Speeding Kills Bears: Yosemite on Fire

smokeWhen one normally pictures Yosemite Valley National Park they think of the majestic rock faces and the abundance of crisp natural beauty. The sheer impact of Yosemite’s artistry attracts tourists worldwide with an average of 4 million visitors a year, and on any given weekend the park’s 1,169 square miles of forest are flooded with nature-loving patrons.
Despite Yosemite’s natural attraction, there are a few characteristics of Yosemite that most visitors cannot bear, and this past Labor Day weekend we at Life Blasters had a chance to experience one of these “unbearable” occurrences: Forest fire.

yosemite-1025After picking up Joe from the airport and babysitting Bohan’s kid for a minute (who either has a major crush on Joe or hasn’t seen many brown-people before), the three of us adult Blasters embarked on the journey to one of Yosemite’s unclosed entrances. In true Life Blasters fashion, we arrived hours after the park rangers left the toll booths; living life without entrance fees. Hwy 120 was closed, so we came in on 140 through Merced and Mariposa, fairly increasing the duration to our travel.
Upon arriving at the park, our first initiative was to travel to the classic Tunnel View, where tourists can find one of the best views of the entire valley. However, smoke caused by the Rim Fire to the north obscured the view. It took a few tries to get a good shot of the valley because there are no street lights and the smoke blocked all of the natural starlight; the only way to see anything was with a headlamp or a 30-second or longer shutter. After discovering the significant density of ash in the valley, we trekked up the road towards Glacier Point until we found a trailhead to sleep in the Blastfinder.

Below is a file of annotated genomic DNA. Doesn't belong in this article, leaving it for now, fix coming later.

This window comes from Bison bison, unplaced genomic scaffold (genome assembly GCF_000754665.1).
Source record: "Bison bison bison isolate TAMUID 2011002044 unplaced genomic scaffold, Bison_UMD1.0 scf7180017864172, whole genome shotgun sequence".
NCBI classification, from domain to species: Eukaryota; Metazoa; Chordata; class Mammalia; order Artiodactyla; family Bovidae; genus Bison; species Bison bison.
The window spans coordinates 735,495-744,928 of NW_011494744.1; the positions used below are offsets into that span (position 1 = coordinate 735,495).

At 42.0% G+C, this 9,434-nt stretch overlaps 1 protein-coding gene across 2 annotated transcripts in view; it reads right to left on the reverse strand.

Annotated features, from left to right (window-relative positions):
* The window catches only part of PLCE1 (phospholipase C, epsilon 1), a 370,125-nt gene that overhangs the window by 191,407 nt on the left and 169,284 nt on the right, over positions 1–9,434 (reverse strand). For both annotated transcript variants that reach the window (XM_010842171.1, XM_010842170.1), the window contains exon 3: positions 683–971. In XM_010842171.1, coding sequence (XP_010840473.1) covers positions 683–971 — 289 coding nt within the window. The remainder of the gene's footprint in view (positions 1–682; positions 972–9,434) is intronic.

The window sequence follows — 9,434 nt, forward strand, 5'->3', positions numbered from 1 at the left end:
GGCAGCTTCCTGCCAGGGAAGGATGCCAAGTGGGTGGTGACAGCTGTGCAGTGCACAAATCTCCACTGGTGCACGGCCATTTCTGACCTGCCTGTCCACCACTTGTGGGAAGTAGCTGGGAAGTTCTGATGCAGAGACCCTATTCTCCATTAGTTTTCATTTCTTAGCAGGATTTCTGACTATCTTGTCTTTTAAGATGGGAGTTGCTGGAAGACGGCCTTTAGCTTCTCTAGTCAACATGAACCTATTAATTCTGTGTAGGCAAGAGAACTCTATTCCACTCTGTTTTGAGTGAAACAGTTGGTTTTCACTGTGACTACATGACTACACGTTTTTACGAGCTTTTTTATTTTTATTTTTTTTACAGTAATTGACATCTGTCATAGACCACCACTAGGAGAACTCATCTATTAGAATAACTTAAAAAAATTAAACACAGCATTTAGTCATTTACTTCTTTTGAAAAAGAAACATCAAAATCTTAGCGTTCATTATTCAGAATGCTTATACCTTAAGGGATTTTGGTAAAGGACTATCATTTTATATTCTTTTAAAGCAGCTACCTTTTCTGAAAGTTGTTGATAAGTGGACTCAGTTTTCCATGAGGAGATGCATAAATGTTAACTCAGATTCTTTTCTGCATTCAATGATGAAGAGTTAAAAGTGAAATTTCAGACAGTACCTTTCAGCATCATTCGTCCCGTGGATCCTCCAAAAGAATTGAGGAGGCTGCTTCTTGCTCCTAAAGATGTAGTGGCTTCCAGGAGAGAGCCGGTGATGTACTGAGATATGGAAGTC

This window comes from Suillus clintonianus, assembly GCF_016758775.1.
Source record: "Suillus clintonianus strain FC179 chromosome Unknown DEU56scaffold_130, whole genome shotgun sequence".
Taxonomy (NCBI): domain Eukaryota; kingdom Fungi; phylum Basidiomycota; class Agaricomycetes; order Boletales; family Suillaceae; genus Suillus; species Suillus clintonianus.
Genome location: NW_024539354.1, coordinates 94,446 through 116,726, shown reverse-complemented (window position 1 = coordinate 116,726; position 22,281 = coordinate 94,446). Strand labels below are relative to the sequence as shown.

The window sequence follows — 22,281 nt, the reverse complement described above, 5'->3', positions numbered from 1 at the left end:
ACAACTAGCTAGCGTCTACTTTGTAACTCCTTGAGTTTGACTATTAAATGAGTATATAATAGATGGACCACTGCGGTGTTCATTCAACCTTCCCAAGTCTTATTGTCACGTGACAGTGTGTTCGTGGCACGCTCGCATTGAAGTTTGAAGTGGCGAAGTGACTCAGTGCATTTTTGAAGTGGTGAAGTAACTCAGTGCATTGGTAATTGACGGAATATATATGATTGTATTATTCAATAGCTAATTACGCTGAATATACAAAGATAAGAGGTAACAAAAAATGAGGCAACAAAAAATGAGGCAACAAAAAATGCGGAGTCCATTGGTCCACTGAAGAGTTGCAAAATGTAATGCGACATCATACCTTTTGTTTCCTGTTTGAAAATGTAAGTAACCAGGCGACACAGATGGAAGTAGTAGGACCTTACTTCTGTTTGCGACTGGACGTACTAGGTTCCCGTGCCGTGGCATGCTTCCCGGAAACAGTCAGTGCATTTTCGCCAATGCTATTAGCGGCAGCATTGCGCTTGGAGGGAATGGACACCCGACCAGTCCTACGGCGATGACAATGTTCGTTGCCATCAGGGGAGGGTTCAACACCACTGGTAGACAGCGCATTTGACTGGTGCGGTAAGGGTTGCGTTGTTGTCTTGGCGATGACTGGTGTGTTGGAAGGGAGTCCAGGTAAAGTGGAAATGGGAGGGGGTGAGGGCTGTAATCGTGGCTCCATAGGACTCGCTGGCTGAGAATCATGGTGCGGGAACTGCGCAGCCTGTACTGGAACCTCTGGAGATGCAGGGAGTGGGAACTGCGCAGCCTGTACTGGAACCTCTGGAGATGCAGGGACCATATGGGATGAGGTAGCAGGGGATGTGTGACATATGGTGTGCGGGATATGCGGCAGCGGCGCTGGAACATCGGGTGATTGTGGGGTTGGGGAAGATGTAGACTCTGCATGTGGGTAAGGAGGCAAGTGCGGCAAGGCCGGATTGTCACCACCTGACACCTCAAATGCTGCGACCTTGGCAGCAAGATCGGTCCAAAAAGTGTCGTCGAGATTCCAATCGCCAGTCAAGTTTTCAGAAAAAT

yosemite-1033We awoke early the next morning to an eerie scene: empty vehicles covered in ash, a pale white sky, and no sign of any animal lifeforms. Most sunrises have vibrant colors and amazing light; the ash transformed that light into a bland fog. As more and more people learned where we were through Instagram and Facebook, we got nothing but warnings like “lol don’t you know theres a fire??” and “omg isn’t there a fire lol.” Thanks for the heads up, everyone. We got this.
yosemite-2022Further up the road to Glacier Point, we found a quaint pull-off to shoot the ash-veiled sun. It was still morning, so we took the chance to shoot the sun through the hazy forest (the fog creates a unique effect that is exaggerated in high depth-of-field photos).
DSC_1364The ash is harmful for animals and humans to breathe, but the dense foliage appeared to be unaffected. After shooting at the pulloff, we packed up and continued up the road to Glacier Point.
Bohan_BrandonOn the way to Glacier point lies Washburn point, a smaller outcrop that overlooks the forest. The view is probably breathtaking, but the ash was too heavy to see very far, so its hard to say. The boulders atop the hill resembled the desert planet of Tatooine, if only there was a second sun…